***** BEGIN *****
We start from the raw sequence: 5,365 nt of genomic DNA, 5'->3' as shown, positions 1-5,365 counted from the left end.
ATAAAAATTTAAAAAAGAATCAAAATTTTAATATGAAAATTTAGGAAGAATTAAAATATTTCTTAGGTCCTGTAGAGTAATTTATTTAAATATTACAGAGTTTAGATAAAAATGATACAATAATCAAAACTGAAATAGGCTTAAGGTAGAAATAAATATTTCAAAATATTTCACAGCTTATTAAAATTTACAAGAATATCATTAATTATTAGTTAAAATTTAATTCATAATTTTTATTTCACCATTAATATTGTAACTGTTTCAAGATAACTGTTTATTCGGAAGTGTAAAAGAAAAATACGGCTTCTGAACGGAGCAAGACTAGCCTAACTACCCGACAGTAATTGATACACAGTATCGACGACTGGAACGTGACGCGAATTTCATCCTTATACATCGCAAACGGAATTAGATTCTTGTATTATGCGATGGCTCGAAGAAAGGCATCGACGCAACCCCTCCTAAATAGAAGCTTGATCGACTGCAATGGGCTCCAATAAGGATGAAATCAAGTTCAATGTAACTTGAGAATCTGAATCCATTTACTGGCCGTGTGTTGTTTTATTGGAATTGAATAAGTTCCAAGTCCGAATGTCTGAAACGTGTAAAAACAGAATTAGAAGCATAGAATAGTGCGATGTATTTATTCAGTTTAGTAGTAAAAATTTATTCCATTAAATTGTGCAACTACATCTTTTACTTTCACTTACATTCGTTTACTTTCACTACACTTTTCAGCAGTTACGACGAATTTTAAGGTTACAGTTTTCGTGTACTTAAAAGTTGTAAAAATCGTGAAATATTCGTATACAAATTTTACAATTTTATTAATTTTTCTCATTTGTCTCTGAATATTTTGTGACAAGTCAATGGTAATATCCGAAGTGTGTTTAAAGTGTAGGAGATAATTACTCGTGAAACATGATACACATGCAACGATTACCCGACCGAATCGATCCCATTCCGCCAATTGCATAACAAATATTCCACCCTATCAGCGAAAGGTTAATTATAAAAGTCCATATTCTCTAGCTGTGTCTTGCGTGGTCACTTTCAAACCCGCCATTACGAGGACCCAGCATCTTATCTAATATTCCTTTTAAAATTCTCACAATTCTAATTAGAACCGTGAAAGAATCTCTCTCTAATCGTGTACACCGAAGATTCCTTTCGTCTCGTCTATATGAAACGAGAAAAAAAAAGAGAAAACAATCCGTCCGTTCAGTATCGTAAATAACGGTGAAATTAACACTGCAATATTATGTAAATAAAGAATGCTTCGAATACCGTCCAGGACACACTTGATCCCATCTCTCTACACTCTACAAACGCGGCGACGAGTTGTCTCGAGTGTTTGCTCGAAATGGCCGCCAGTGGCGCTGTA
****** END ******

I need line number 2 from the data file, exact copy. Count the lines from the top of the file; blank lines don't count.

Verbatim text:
ATAAAAATTTAAAAAAGAATCAAAATTTTAATATGAAAATTTAGGAAGAATTAAAATATTTCTTAGGTCCTGTAGAGTAATTTATTTAAATATTACAGAGTTTAGATAAAAATGATACAATAATCAAAACTGAAATAGGCTTAAGGTAGAAATAAATATTTCAAAATATTTCACAGCTTATTAAAATTTACAAGAATATCATTAATTATTAGTTAAAATTTAATTCATAATTTTTATTTCACCATTAATATTGTAACTGTTTCAAGATAACTGTTTATTCGGAAGTGTAAAAGAAAAATACGGCTTCTGAACGGAGCAAGACTAGCCTAACTACCCGACAGTAATTGATACACAGTATCGACGACTGGAACGTGACGCGAATTTCATCCTTATACATCGCAAACGGAATTAGATTCTTGTATTATGCGATGGCTCGAAGAAAGGCATCGACGCAACCCCTCCTAAATAGAAGCTTGATCGACTGCAATGGGCTCCAATAAGGATGAAATCAAGTTCAATGTAACTTGAGAATCTGAATCCATTTACTGGCCGTGTGTTGTTTTATTGGAATTGAATAAGTTCCAAGTCCGAATGTCTGAAACGTGTAAAAACAGAATTAGAAGCATAGAATAGTGCGATGTATTTATTCAGTTTAGTAGTAAAAATTTATTCCATTAAATTGTGCAACTACATCTTTTACTTTCACTTACATTCGTTTACTTTCACTACACTTTTCAGCAGTTACGACGAATTTTAAGGTTACAGTTTTCGTGTACTTAAAAGTTGTAAAAATCGTGAAATATTCGTATACAAATTTTACAATTTTATTAATTTTTCTCATTTGTCTCTGAATATTTTGTGACAAGTCAATGGTAATATCCGAAGTGTGTTTAAAGTGTAGGAGATAATTACTCGTGAAACATGATACACATGCAACGATTACCCGACCGAATCGATCCCATTCCGCCAATTGCATAACAAATATTCCACCCTATCAGCGAAAGGTTAATTATAAAAGTCCATATTCTCTAGCTGTGTCTTGCGTGGTCACTTTCAAACCCGCCATTACGAGGACCCAGCATCTTATCTAATATTCCTTTTAAAATTCTCACAATTCTAATTAGAACCGTGAAAGAATCTCTCTCTAATCGTGTACACCGAAGATTCCTTTCGTCTCGTCTATATGAAACGAGAAAAAAAAAGAGAAAACAATCCGTCCGTTCAGTATCGTAAATAACGGTGAAATTAACACTGCAATATTATGTAAATAAAGAATGCTTCGAATACCGTCCAGGACACACTTGATCCCATCTCTCTACACTCTACAAACGCGGCGACGAGTTGTCTCGAGTGTTTGCTCGAAATGGCCGCCAGTGGCGCTGTA